And precisely how would one know that "humans and chimpanzees share a common ancestor"? Time machine?

Malebranche, all the thinkers you mention--and the deep questions they sought to answer--make Kreeft's point. Each attempted to--in a variety of different ways--try to answer the question of ultimate meaning, a question that was apparently important to each one. Given the scope and depth of their inquiries, it is certainly not on the level of speculating about unicorns. in fact, entire civilizations, shaped by the answers of these thinkers, have risen and fallen. In fact, the development of Christian doctrine would have been incomprehensible if not for the role that Plato and Aristotle played in its formation.

Suppose you discovered someone who sought to eat plastic. Would that meant that he no longer had a desire for food and nutrition? No. It would actually count as evidence of that desire, despite the mistaken object. In the same way, the Buddhist who desires to eliminate all desires is seeking that which satisfies his deepest spiritual longings. That is what Kreeft is talking about.

Dr. Beckwith,

Thanks for the thoughts.

In my original comment I intended to make two points: first, Kreeft’s argument is logically invalid as stated, although the fix is fairly obvious; second, Kreeft does not adequately support his claim that the desire he has in mind is natural and innate. He appeals to introspection, but all that shows is that the relevant desire is present, not that it is natural or innate. He gestures toward the universal testimony of humanity, but doesn’t elaborate much. He doesn’t even bother to tell us exactly what the desire he has in mind is a desire for. He simply says that we have some desire or other that only a transcendent reality can satisfy. Furthermore, he doesn’t even attempt to survey various cultures and schools of thought, present us with the data, and argue that his divine-desire-nativism hypothesis is the best explanation. I brought up the folks and traditions I did merely to highlight how incredibly superficial Kreeft’s article is.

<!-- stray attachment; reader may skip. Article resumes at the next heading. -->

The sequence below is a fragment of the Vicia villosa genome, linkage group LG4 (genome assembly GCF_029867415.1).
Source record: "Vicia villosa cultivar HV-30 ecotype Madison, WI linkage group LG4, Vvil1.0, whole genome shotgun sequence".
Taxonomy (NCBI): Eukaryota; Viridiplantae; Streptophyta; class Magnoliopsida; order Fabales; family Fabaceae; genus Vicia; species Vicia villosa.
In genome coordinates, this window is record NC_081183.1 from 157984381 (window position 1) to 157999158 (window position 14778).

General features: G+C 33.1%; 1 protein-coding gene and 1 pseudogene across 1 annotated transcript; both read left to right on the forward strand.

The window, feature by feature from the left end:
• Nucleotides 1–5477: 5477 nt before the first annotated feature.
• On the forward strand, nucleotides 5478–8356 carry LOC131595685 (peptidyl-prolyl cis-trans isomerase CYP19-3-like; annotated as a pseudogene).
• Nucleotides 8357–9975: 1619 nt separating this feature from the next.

When I brought up the case of the unicorn, I did not do so in order to draw analogies between unicorns and the great philosophical systems of the Western tradition. I brought it up because it was suggested that Kreeft’s argument actually is not invalid, since we are to understand that Kreeft thinks all artificial desires can be satisfied by humans. The unicorn is simply a counterexample to that claim.

I notice that you haven’t disputed that Kreeft’s argument is not even logically valid, nor have you disputed the claim that he does not adequately support his claim that the relevant desire is innate and natural. Am I right to assume that you don’t dispute these claims because you think these claims are true?

>> "(1) Every natural, innate desire in us corresponds to some real object that can satisfy that desire."

All you have to do is spend 5 minutes on the chubby-chaser blogs or the anime blogs, and you can see that this isn't true.

Millions of men (all over the world) would genuinely desire to have relations with women of proportions that would not be anatomically possible.

I actually don't hear apologists giving this argument much, and I suspect that's because they also think it's not one of the more persuasive arguments for theism.